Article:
Headline for .     The US dollar has been generally stronger since reaching a low at the end of January 2018, with an even stronger upward movement since the beginning of April 2018.     WORLD CURRENCY OBSERVER thanks readers for comments. In any language, on any topic, send them to renaissance@briargreen.com.    
World Currency Observer
World Currency Observer

Exchange Rates: one year high and low

January 2, 2019 (see January 23 update below) Next update: February 5, 2019. Visit Search to look at past issues of World Currency Observer (brochure edition).

Movements in currency values were very important in 2018. With stock markets falling during 2018 in virtually every country around the world (big exceptions were India and Saudi Arabia, where both governments are undertaking expenditure increases and other fiscal measures to boost economic growth), the best move by non-US$ investors would have been to have taken advantage of the 2018 strength of the US dollar against virtually every currency around the world (the big exception was Japan), powered by, it is generally agreed, the continued strength of the US economy (with the policy mix including tax decreases, offset by the impact of the trade war with China). Non-US$-based investors in most countries would have done well by placing their money, at virtually any time in 2018 (although a great time to start would have been April 2018), in any US$ interest-bearing instrument (such as a 10 year US Treasury bond, the supply of which has been increasing substantially because of US fiscal deficits). The combination of, say, 2.5% in US$ yields, plus a minimum of 3% in US$ strength (much more for many countries; see below), would have added up to a respectable return of at least 5% in 2018 for most non-US$ based investors (the big exception: Japan) A further impetus towards the 2018 flight to the US$ was a combination of weakness in the prices of many internationally-traded commodities (such as petroleum, metals and tropical commodities), along with wide international variations of other commodity prices, due to the impact of the trade war (examples: maize, wheat and soya).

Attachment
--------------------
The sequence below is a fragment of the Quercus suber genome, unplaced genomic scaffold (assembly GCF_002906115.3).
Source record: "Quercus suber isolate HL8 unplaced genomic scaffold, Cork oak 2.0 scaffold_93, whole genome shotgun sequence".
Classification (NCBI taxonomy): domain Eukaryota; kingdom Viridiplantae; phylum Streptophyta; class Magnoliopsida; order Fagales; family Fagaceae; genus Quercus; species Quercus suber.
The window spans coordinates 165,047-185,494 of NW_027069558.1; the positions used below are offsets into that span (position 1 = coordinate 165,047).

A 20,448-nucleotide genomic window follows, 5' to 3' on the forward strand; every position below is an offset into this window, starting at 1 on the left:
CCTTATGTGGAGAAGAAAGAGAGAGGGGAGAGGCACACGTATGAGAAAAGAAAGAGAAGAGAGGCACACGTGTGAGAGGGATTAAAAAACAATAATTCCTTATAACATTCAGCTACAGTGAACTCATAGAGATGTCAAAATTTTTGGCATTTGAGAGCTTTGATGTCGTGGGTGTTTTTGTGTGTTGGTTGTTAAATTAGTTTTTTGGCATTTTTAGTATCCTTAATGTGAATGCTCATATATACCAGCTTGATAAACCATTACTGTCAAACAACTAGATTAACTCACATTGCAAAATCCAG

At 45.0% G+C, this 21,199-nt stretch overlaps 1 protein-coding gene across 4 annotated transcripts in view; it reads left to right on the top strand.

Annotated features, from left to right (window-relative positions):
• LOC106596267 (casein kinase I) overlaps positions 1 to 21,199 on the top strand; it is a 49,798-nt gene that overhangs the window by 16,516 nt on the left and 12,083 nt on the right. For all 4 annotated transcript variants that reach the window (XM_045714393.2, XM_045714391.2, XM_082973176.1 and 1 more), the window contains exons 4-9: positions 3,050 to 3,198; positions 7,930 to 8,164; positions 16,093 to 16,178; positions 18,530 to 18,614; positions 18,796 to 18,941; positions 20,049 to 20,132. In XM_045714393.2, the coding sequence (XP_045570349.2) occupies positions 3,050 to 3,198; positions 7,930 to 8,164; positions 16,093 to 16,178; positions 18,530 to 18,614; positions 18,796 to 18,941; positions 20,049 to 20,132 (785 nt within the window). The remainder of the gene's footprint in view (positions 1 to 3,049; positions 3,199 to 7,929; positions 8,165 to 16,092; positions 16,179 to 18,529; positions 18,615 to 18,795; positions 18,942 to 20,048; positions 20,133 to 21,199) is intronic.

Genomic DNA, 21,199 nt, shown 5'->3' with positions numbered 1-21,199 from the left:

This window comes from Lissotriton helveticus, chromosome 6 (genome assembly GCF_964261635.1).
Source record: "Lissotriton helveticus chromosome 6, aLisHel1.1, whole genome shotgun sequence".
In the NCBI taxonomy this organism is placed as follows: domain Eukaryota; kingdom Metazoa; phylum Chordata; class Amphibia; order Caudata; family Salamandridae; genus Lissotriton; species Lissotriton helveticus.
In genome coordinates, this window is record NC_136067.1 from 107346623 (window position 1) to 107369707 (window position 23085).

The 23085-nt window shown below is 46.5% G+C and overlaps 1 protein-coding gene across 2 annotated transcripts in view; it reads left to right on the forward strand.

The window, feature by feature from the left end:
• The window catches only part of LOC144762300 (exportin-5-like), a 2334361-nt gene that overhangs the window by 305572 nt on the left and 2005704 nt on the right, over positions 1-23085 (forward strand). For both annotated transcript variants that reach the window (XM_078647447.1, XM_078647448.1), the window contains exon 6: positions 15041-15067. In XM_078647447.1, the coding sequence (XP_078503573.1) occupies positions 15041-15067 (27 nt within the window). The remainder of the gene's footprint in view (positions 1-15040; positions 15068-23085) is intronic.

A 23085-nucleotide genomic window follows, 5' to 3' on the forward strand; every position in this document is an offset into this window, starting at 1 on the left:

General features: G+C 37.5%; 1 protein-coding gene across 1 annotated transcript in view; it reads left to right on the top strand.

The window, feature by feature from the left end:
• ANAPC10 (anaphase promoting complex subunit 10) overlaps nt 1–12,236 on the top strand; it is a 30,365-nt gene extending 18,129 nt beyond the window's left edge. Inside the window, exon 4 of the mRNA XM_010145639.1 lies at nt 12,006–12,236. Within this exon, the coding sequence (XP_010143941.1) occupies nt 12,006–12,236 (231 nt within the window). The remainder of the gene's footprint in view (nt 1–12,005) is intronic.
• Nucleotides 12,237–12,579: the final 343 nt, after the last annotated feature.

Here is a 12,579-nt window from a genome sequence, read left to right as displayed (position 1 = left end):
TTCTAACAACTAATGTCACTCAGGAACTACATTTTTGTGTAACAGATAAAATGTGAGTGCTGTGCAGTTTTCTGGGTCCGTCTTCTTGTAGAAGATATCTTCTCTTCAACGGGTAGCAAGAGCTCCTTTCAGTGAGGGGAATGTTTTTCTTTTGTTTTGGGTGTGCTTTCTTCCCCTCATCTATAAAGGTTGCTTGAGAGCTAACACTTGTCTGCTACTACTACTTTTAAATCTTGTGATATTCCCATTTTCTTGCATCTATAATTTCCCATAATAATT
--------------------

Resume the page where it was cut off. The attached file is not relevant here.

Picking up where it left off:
December 2018 movements left the Canada dollar down by 9% against the US$ since this time last year, while the Mexico peso moved up sharply in December (almost no net change in 2018 against the US$). The Iceland króna moved up sharply against the US$ in December 2018. A 2% rise in the Jamaica dollar in December against the US$ left the Jamaica dollar down by 3.5% over the whole of 2018. The Haiti gourde was down by 21% over 2018. The Chile peso fell by 4% against the US$ in December, and is now down by more than 13% against the US$ since this time last year - the Brazil peso is down by 17% since this time last year. The Euro rose by a little more than 1% against the US$ in December - the UK pound fell by a little over the month, as a mid-December BREXIT-related weakness in the pound was reversed, and the pound finished 2018 down by around 6% against the US$ than this time last year. The Sweden krona fell by more than 9% against the US$ since this time last year. A 3% downward movement of the Turkey lira in December left it down by 40% against the US$ since this time last year. The Hungary forint fell by 8% over 2018 against the US$. The biggest movement among former-USSR countries in 2018 was, by far, the Russia rouble, which has fallen by more than 20% against the US$ over the year. The South Africa rand fell by 16% in 2018 against the US$, and the Zambia kwanza moved down by a little more than 19%. The Madagascar franc was up by nearly 5% against the US$ in December. The Tunisia dinar fell by 1.5% against the US$ in November, and the dinar is 17% weaker against the US$ than it was at this time last year. The Liberia dollar was down by nearly 33% in 2018 and the Ghana cedi fell by 10% in 2018. The Japan yen moved up by a little more than 3% against the US$ in December, and it finished the year up 2.5% since this time last year. The China yuan fall by nearly 6% over 2018, and the Australia dollar fell by nearly 11% on the year against the US$ (with a 4% decline in December 2018). The Pakistan rupee fell by 4% against the US$ in December, and is down over 26% since this time last year - the India rupee was down by nearly 10% in 2018. Gold prices moved up by 5% in December 2018, leaving them 2% higher than they were a year ago. World cocoa prices moved up by more than 12% in December.